Read Time: 5 minutes
Pitch decks come in all shapes and sizes. On average, deck length sits around 19 slides. The amount of slides and type of content you include depends on who you present to and what you try to raise capital for. Regardless, there a certain slides that need to be included to deliver an effective and cohesive presentation.
So get your digital notepads and pens ready, because here are 12 slides every winning pitch deck needs for successful fundraising.
The opener. Let your logo and byline serve as a purposeful introduction to your vision.
The idea here is to present the current market gap you plan to fill by underlining what problems need solving. This is arguably one of the most important slides in your deck.
Expose the market opportunity with tangible research and stats. You don’t want to sell your solution just yet, but show how the current products are not doing the job.
Discuss the problem, show the statistics, and make it real to investors. Put them in the driver seat of the issue and make them want a solution.
Related: The Ultimate Pitch Deck Guide To Raise Capital For Your Business
Now that you’ve got your audience in need of a solution, here’s where you give it to them. The goal of this slide is straightforward. How are you going to solve the problem?
Keep it simple. You want to make your solution clear and simple so your audience can understand without further questions.
Current Status or Traction
Investors are less interested in how your product works. They are more concerned with if this is a good opportunity for them and their firm. This next slide delivers what milestones you’ve hit so far with your product or service.
Depending on where you are as a start-up, the content will vary. Regardless, you’re welcome to show off a little bit in the traction slide.
If you haven’t launched yet, clearly state where you are in the process and why.
This slide will showcase your product and all the great benefits it has to offer. Use screenshots, screenflow, a demo, or short film to showcase benefits. Highlight 3-5 exclusive features without giving away too much. Show your audience how your product brings value to their lives.
The Market Opportunity
Now your audience can feel the problem. They understand the solution and see how your product will help them. The Market Opportunity slide will expose your position in the market.
Present your Total Addressable Market (TAM), Segmented Addressable Market (SAM) and Share of Market (SOM) to give investors an idea of the market potential.
Place value on the market to help show potential. Who are you ideal customers? How much does it cost to acquire them? If you operate in a niche market, show how you will stand out amongst the competition.
What’s most important is how many people can adopt your solution, how big the market is today, and how big it will be tomorrow.
Use this slide to showcase your competitive advantage, or the “secret sauce” as referred to by Kawasaki. Here you want to show who your competitors are and discuss why you are different.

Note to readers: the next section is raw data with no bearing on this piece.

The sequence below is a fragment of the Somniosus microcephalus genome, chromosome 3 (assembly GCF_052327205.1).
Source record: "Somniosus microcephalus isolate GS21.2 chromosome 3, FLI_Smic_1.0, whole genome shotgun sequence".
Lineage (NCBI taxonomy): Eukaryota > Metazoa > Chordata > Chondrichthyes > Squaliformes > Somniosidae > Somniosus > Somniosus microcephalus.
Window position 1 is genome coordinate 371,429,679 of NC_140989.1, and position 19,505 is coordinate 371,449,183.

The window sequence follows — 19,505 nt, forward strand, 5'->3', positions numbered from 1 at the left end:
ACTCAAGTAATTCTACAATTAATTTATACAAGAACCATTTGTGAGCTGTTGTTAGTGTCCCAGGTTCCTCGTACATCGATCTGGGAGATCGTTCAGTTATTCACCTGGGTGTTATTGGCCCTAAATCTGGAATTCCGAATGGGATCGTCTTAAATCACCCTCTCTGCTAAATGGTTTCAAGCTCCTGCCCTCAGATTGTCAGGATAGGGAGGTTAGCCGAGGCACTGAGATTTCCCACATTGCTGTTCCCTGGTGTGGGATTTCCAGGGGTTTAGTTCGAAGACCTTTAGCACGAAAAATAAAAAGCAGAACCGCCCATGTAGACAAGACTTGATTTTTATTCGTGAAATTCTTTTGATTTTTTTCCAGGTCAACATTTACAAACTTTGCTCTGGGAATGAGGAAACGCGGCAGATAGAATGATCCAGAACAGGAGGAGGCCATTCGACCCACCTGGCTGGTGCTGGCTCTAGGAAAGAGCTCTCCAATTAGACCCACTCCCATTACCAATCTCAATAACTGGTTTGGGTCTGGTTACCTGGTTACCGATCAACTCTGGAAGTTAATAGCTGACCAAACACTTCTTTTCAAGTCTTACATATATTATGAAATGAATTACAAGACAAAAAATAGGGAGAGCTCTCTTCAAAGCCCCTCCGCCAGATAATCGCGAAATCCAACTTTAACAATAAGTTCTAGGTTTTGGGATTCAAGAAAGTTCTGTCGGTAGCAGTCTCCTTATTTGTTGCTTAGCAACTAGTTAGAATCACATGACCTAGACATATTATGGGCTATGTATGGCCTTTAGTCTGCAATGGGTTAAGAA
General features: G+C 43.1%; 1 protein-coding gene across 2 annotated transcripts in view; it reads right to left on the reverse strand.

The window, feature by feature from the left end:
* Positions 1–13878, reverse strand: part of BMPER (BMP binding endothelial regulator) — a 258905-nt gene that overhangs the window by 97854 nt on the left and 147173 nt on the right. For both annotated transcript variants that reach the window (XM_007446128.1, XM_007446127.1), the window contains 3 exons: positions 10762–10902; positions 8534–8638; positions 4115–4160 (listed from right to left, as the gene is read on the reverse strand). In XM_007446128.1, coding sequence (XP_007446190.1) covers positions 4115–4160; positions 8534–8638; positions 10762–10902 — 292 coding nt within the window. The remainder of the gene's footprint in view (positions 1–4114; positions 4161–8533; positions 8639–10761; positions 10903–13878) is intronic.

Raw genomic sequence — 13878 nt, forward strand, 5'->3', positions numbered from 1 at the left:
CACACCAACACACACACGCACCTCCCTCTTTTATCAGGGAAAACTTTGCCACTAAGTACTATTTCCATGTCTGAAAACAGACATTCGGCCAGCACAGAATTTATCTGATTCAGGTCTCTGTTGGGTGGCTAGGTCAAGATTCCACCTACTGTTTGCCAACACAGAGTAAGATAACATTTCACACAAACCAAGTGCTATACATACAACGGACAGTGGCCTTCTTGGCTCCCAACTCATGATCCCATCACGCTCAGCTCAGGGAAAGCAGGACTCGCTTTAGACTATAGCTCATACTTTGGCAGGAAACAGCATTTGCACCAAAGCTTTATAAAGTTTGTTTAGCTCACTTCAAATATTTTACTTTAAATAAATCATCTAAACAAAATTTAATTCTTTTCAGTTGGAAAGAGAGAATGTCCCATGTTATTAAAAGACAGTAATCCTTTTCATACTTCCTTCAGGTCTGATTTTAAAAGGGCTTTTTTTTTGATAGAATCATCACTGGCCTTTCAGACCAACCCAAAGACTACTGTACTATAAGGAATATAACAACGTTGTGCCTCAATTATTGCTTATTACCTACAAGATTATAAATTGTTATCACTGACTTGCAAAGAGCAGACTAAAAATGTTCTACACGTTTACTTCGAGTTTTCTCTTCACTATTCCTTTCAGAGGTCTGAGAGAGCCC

Do this through a transparent and easy-to-read diagram of your competitive landscape.
How you plan to drive revenue is important to any investor. They want to know how they will make their money back in the long run. Underline your revenue models and show any current revenue stream you have.
How do you plan to get customers on board?
Your Go To Market slide will shed light on how you plan to acquire customers and deliver your product. During your presentation, go into detail about how to plan to reach your market to show investors you have a good grasp on the landscape.
The team slide is necessary for any successful pitch deck. Be sure to express why your team is the best team to build and grow your company. Showcase how they have the expertise to do what others can’t.
If you don’t have a full team yet, no worries. Explain the key roles that need to be filled and how they are beneficial to the success of your company.
Financial is the most viewed slide next to team in a pitch deck. This takes into account that Seed and Series A decks may not have this information yet. If you do include it, carefully deliver this information with realistic expectations.
Here you want to show investors the traction you have generated. They will also want to see your projections for a few years out.They will know when you overshoot financial expectations.
Use a simple chart to show your sales forecasts, expenses, profits, and total customers.
Be prepared to discuss your assumptions and revenue stream with them.
Your closing slide. The Ask. This slide is important to include because it tells investors what you plan to do with their money. Now is your chance to namedrop. If you have other investors, discuss why they chose to invest in your company and their satisfaction with your current traction.
Now you have everything you need to build out the content for you deck. Want to learn more about how to tell your story and get expert pitch deck design tips?
Swing over to the Pitchsonify Ultimate Pitch Deck Guide to learn more and get the funding you need for your company.